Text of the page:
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Genius Remote 815 – Universal Remote Control Review

Key Specifications

  • Review Price: £44.60

There are many things to love about home cinema, but one of the most annoying aspects is the mountain of remotes needed to control all your kit, with even the most modest system requiring at least three zappers. It’s an age-old problem faced by AV enthusiasts the world over, but the best solution is to replace the lot with a single universal remote – like this one from Taiwanese company Genius.


The Remote 815 can control up to eight different home cinema components and features a large backlit LCD touchscreen, the configuration of which changes depending on which device is selected. Typically it can be used to control a TV, video recorder, digital TV receiver, DVD/Blu-ray player, AV receiver, and hi-fi, but you can programme it to control any device that uses an IR frequency between 20kHz and 445kHz.


Picking up the remote for the first time, its luxurious build quality is immediately apparent. It feels reassuringly robust and heavy, even without the four AAA batteries needed it power it, and despite being fairly large by normal remote standards it still fits comfortably into the palm of your hand.


Looks-wise, its textured aluminium finish is appealing, while the touchscreen itself has seven different backlight colours, which is a neat touch that allows you to tell instantly which device you’re using while fumbling around in the dark. The LCD display is on the basic side, using static symbols and text as opposed to the animated, full colour dot matrix affair found on certain Philips and Logitech zappers, but considering the price we can just about live with that.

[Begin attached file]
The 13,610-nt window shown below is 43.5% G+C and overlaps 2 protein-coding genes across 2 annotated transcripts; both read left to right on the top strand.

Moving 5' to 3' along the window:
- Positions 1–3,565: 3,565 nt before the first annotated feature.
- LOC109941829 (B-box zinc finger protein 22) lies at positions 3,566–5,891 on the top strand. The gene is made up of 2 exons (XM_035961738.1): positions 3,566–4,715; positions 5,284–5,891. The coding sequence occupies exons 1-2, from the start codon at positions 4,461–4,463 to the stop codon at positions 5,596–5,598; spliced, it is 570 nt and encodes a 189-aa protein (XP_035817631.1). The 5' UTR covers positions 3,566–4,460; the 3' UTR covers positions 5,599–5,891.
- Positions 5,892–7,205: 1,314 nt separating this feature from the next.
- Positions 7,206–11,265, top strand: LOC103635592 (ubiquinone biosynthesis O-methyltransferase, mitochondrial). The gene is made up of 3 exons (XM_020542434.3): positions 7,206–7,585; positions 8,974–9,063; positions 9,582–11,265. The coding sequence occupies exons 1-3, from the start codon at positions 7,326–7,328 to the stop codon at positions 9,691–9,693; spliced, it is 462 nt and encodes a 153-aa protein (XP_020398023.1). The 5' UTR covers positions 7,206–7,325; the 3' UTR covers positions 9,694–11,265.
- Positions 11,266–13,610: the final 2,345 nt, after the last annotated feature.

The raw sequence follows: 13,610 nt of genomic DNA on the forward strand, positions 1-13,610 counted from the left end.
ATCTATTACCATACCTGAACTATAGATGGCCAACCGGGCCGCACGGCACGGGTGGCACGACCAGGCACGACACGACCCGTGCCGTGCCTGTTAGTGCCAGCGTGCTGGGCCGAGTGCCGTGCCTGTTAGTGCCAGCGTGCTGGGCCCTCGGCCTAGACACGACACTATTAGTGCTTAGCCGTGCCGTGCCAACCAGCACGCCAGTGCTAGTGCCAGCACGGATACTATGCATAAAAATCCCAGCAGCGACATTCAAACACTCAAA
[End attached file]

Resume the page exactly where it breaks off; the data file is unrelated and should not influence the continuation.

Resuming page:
Just below the touchscreen are a few ‘hard’ keys that control what’s displayed on the LCD screen. These firm, clicky keys further reinforce the Remote 815’s high-quality construction and you can use them to toggle through the different devices, change the page and turn on the backlight.


Further down are more buttons covering the most commonly used functions like channel changing, volume, menu, exit and menu navigation, all of which also give a satisfying click when pressed. Unlike many universal remotes that look complex and daunting, this one has a straightforward, approachable look and feel, which is a real benefit.


It features an auto power saving mode with motion detection, which means the unit bursts into life as soon as you pick it up, but it’s a shame the backlight doesn’t turn on as well. Inside the remote is 512KB of flash memory, which stores the pre-programmed codes needed to control your kit, while the macro modes allow you to carry out several commands by pressing one button, and time delays can be added between commands if needed.

Some remotes from the likes of Logitech feature a USB port, which lets you connect to a PC, download the relevant codes and set up the remote online, but the Remote 815 lacks this connection, which means you have to manually configure it for each of your devices.


There are two ways of setting the pre-programmed codes. The first is to use the Auto Search mode, which sends out all of the available codes one by one. The downside of this is that you have to sit there like a lemon pointing it at the IR receiver while it runs though the codes, then quickly stop it when the intended device turns off.


Alternatively, you can input the code from the supplied list using the number keys on the LCD screen. If there’s more than one code listed for your brand, then you have to go through them all until you find the one that works.